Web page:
"Total Swimming: How the Perfect Exercise Can Offer Rewards Both to the Body and to the Inner Self"
Reading history and reviews
Finished in 2008I can't remember when I got this book, but it must have been a couple of years ago now when I was really getting into swimming and I bought some new goggles from Swimming Without Stress. I guess I was intrigued enough by the recommendation on the website that "if you love swimming or want inspiration to swim, you must read this book." Of course it then proceeded to sit on my bookshelf, next to all the other books I bought on swimming that I have yet to read properly.
I love swimming, but towards the middle of this year I found myself starting to enjoy my swims less than I used to and this began to bother me. Then, flicking through the introduction to Ian Cross' book "Swimming Without Stress: Lessons for Land Lovers" I read about how Ian had found himself in a similar position with regard to swimming, and how reading "Total Swimming" had given him a new and fresh perspective. So I decided that I would take it with me on my trip to New Jersey in July, with the hope that it would work similar magic for me.
It's a very interesting book. The author (writing in 1981) describes how he came to swimming at the age of 37 and how he quickly felt like it's the perfect exercise for everyone - he's like a swimming evangelist and he wants the reader to see the light and be converted into a born-again swimmer themselves. To this end he quotes a lot of research and a lot of figures and it's good stuff, although I wasn't always convinced that this meant that swimming was the "best" exercise. But that didn't bother me - I'm already a swimmer, after all.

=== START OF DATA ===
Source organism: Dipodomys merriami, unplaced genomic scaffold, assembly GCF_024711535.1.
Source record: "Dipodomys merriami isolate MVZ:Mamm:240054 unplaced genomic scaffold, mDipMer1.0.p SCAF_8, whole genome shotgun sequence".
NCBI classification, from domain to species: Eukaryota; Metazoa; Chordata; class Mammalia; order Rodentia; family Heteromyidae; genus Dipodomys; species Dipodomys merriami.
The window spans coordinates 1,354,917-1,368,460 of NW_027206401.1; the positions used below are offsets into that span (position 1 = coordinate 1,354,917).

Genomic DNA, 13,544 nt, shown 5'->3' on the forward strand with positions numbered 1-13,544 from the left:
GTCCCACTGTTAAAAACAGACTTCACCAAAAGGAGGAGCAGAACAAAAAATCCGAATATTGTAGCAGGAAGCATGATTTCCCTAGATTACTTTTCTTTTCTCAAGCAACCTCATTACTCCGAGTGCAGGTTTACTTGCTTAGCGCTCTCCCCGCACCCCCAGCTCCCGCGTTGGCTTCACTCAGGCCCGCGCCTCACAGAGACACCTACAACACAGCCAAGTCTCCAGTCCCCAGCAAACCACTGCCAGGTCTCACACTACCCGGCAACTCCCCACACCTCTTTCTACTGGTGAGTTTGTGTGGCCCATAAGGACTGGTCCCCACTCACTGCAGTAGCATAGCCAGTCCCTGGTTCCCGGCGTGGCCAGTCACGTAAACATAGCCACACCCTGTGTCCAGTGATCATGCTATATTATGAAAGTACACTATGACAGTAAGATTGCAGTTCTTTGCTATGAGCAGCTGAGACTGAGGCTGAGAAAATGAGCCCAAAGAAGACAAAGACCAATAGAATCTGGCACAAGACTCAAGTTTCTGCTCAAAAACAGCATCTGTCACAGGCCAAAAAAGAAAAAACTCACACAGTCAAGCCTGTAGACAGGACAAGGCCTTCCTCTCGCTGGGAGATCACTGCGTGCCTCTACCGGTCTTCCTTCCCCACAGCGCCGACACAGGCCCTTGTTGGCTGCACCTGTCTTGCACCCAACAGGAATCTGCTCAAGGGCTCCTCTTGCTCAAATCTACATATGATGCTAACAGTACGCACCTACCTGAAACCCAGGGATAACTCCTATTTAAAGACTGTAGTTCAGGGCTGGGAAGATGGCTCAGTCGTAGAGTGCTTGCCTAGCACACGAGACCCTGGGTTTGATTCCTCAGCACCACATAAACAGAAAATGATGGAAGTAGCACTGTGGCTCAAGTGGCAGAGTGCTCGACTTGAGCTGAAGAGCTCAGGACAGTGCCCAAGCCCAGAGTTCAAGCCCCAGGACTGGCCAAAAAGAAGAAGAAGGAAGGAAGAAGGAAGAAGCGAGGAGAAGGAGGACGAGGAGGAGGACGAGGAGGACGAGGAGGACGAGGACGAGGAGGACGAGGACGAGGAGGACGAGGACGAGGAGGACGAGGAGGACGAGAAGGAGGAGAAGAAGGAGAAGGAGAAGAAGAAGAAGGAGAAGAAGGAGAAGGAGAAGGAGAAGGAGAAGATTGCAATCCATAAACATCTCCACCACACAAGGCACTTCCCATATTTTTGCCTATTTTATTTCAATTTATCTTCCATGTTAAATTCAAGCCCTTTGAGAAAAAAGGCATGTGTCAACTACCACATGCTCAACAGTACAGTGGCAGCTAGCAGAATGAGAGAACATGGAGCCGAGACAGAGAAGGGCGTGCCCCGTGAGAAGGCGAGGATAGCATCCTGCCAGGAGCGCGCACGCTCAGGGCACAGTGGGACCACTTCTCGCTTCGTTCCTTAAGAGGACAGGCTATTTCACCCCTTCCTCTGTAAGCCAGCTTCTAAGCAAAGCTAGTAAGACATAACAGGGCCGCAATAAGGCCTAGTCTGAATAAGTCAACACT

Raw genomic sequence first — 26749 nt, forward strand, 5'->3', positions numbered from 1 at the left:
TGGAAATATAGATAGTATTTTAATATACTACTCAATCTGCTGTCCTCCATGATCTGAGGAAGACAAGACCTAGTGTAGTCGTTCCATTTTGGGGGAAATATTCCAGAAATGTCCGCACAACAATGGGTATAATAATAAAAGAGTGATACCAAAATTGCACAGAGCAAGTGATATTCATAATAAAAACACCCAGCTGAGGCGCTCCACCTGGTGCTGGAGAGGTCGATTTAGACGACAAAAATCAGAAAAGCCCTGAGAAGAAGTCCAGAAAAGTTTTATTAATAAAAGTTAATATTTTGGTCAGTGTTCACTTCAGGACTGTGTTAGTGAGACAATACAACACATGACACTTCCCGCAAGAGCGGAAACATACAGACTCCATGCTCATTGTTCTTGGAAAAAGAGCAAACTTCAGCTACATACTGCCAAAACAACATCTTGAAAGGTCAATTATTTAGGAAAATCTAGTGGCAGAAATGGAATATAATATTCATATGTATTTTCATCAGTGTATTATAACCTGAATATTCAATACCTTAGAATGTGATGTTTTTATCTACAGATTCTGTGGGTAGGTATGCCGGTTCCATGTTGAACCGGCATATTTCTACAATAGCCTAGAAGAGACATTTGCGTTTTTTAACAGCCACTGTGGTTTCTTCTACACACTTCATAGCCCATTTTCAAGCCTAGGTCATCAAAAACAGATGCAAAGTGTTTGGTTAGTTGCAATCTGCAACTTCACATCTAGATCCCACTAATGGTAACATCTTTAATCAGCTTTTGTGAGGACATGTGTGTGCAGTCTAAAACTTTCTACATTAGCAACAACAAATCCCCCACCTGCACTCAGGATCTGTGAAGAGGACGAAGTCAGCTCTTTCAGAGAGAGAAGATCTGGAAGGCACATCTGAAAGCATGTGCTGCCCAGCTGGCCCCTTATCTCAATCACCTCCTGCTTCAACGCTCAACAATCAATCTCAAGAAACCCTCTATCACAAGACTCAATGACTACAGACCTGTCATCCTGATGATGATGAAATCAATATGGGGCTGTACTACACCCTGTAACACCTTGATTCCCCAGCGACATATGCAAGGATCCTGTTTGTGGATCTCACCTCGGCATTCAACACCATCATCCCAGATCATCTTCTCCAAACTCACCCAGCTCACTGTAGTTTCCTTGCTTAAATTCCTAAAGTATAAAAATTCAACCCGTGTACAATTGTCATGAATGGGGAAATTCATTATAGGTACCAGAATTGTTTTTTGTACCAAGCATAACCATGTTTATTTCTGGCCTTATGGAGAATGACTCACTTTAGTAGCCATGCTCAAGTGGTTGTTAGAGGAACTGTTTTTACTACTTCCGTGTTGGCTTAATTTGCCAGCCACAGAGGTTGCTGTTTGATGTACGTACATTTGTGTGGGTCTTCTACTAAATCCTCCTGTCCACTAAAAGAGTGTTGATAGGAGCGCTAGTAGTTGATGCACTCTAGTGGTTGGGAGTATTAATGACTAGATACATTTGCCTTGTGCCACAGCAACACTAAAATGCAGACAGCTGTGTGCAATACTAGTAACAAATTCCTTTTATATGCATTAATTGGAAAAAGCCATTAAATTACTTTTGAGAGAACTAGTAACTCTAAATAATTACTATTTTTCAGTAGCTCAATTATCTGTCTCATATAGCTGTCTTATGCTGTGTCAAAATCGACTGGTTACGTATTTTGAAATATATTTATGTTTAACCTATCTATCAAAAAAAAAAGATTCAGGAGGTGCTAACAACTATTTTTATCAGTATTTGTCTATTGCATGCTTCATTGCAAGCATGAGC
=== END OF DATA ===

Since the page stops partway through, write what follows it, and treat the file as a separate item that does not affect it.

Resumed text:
Where the book started to engage me though was when Harvey Wiener starts to make a distinction between competitive and recreational sports, which was something I'd never really thought about before. Why are you swimming? If you're doing it competitively then your aim is to go faster, further, longer and so on, and there is plenty of advice out there to help you with that (including some of the aforementioned books still on my shelves). But if you're not competing, if you're interested in recreational swimming, then perhaps you need a different perspective - one that focuses on how it feels to be in the water, and that values experience over achievement. To me that's a genuinely novel insight (and one that could be applied to many things, not just swimming). It was this dimension of the book that was most interesting to me, and I have to say that since finishing it I have a new attitude when I'm in the pool and I've started to enjoy my swimming a lot more again.
There are other practical details in the book, including tips on things like technique and pool etiquette and so on. A lot of this was interesting to me too - for example his advice on eating before swimming addressed some of the things that I'd been wondering about in this regard. I feel it's a book that will reward repeated reading in the future, and I think that it's a real shame that it's now out of print - I'd really recommend getting a copy, because it's a really wonderful book. To quote the Swimming Without Stress website again: "It is not a book about how to swim faster or train better but it may change your life."